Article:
When you think of great automotive nations, the Czech Republic is likely not top of the list. Dig deep and you might remember that VW-owned Skoda is Czech and that Tatra once made some extraordinary machines in the distant past, but chances are that Praga doesn’t ring a bell.
Praga makes planes, karts, some of the most-winning race cars in their class, and even dabbled in a wild road-going LMP-style machine.
The story begins in 1907 when the engineering firm was established in the Czech capital Prague. By 1909 it was selling its first car—the Charon. Using a two-door, four-seat phaeton design, it was powered by a two-cylinder 1.2-liter engine that mustered barely double-digit horsepower. Nonetheless, the car proved popular and would serve the people of the Austro-Hungarian Empire until 1913.
By the 1920s Praga was making motorcycles, commercial vehicles and farm machinery, and by the 1930s it expanded into aviation with its “Air Baby” single-engined sport plane. The war would intervene and, as the iron curtain fell, Praga was forced into making components for communist-era trucks.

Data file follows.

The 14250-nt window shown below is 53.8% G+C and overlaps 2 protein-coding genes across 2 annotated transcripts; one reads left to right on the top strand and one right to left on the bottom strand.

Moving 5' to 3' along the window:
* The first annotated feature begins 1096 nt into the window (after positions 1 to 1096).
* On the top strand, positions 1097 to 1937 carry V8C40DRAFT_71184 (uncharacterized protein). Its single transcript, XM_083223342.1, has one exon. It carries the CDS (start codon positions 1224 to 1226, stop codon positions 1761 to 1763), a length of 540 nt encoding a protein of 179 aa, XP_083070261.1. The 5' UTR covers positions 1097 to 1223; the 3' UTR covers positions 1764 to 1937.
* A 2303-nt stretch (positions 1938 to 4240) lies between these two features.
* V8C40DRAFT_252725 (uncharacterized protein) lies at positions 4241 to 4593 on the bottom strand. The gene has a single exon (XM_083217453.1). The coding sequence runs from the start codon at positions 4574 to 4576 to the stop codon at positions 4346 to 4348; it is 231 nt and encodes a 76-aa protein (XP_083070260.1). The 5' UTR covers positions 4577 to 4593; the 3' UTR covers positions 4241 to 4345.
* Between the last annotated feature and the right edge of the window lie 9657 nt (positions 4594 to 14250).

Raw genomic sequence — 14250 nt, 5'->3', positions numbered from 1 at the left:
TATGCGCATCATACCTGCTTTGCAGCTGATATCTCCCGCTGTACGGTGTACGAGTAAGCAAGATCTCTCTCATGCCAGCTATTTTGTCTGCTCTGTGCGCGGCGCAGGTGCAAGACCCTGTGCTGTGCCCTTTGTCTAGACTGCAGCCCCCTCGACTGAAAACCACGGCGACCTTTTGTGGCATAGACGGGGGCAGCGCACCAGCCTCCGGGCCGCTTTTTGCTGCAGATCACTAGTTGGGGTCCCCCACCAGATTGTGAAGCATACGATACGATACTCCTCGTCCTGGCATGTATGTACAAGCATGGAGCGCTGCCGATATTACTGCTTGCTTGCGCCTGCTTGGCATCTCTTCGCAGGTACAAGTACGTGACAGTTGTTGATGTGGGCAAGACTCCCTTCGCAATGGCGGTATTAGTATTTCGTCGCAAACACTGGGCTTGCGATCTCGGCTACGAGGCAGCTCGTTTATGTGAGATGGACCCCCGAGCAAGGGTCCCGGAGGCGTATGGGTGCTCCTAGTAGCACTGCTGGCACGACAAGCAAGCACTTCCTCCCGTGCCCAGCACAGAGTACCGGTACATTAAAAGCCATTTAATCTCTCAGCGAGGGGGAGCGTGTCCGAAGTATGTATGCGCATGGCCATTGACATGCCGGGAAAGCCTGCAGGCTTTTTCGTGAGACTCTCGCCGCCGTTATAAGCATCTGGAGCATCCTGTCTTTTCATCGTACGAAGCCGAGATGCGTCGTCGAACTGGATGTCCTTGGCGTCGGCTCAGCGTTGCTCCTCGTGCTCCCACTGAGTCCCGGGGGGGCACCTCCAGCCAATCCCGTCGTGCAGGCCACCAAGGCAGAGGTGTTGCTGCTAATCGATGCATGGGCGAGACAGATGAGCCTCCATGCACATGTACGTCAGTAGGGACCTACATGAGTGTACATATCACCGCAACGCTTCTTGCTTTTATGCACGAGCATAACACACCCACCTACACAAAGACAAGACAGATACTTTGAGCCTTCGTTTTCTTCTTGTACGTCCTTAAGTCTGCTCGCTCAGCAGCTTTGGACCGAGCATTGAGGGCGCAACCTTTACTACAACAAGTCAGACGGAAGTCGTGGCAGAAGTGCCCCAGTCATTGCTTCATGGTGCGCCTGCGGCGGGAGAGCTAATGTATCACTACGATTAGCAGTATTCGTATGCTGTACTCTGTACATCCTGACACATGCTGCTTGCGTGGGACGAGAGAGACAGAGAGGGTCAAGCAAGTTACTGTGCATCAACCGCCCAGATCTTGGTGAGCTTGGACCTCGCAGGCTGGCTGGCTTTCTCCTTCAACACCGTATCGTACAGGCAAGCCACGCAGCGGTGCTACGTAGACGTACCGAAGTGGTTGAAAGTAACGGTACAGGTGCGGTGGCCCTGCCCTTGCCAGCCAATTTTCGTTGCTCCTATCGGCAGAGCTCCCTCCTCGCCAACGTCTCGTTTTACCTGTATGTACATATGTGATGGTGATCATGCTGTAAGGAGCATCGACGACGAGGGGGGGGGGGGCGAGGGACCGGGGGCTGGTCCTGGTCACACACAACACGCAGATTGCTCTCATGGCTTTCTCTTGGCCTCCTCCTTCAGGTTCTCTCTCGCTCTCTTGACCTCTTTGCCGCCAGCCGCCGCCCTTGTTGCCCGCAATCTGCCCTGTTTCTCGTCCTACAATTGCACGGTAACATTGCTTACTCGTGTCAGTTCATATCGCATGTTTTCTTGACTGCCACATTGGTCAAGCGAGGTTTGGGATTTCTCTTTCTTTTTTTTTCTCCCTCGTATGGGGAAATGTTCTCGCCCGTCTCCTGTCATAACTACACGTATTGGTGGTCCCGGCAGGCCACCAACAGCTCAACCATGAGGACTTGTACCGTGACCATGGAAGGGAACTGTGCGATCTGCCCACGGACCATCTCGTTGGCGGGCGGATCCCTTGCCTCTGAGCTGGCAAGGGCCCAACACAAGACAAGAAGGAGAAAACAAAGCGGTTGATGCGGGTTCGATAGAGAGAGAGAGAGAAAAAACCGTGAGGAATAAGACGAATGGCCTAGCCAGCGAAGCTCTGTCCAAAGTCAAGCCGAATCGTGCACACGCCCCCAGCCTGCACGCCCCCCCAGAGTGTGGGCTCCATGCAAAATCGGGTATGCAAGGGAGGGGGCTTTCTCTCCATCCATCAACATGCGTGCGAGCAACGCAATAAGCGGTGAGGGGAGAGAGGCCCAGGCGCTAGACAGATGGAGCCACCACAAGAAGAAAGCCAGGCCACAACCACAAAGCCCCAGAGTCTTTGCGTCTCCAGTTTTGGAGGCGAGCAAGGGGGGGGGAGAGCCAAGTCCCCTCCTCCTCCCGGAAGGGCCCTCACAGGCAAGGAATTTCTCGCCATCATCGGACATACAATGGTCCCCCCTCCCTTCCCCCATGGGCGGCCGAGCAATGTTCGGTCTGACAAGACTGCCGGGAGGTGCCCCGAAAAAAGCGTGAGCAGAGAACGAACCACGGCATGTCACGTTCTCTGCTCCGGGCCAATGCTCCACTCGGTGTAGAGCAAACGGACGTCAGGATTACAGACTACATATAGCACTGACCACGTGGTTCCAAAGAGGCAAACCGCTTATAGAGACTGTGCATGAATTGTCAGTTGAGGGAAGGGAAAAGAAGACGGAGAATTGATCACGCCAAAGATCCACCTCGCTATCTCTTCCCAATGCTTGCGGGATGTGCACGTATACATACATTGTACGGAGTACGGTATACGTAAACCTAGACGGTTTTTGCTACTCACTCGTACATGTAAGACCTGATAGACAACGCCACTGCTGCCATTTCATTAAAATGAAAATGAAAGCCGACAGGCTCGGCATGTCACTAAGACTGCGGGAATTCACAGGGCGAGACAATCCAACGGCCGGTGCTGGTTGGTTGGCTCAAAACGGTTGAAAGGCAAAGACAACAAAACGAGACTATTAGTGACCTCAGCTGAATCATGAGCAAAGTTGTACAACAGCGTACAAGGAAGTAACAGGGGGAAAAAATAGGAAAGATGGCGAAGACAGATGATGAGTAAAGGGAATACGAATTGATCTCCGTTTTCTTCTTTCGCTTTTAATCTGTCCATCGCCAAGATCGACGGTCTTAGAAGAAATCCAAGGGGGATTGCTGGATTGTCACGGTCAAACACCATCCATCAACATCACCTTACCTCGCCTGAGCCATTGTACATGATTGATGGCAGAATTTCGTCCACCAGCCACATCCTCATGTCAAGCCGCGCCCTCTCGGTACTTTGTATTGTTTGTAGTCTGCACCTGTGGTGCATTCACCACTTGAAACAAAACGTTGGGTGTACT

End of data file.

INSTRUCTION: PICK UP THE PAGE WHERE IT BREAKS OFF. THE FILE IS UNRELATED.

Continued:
Come the Velvet Revolution, Praga was reborn. First there was an enduro motorcycle, the ED250, which came second in the 1999 U.S. Motorcycle Cross Country Series, ridden by Phil Converse. Next came a rugged truck known as the UV80.
Today Praga makes the six-person Alfa turboprop, a range of racing karts to compete in multiple categories, and the hard-to-beat R1 race car.
Featuring a full carbon-fiber body and chassis, the R1 is powered by a Renault-Alpine 2.0-liter engine, offering between 212 and 385 horsepower. At its lightest the R1 weighs just 1311 pounds. The sculpted bodywork and massive rear wing produces downforce that’s 1.5 times the car’s weight and Praga claims it can generate 3 g of lateral cornering force.
With this level of performance it’s hardly surprising that Praga won the 2019 Britcar Endurance Class 1 and its cars are currently sitting in second, third and fourth in the 2020 championship. For 2022 the company will run its own one-make series.
The R1R was a road-going prototype which Evo magazine’s Jethro Bovingdon described as “like a scaled up Formula car.” Sadly, full production never happened and the company is putting all its efforts into racing, where Praga is, finally, making a name for itself.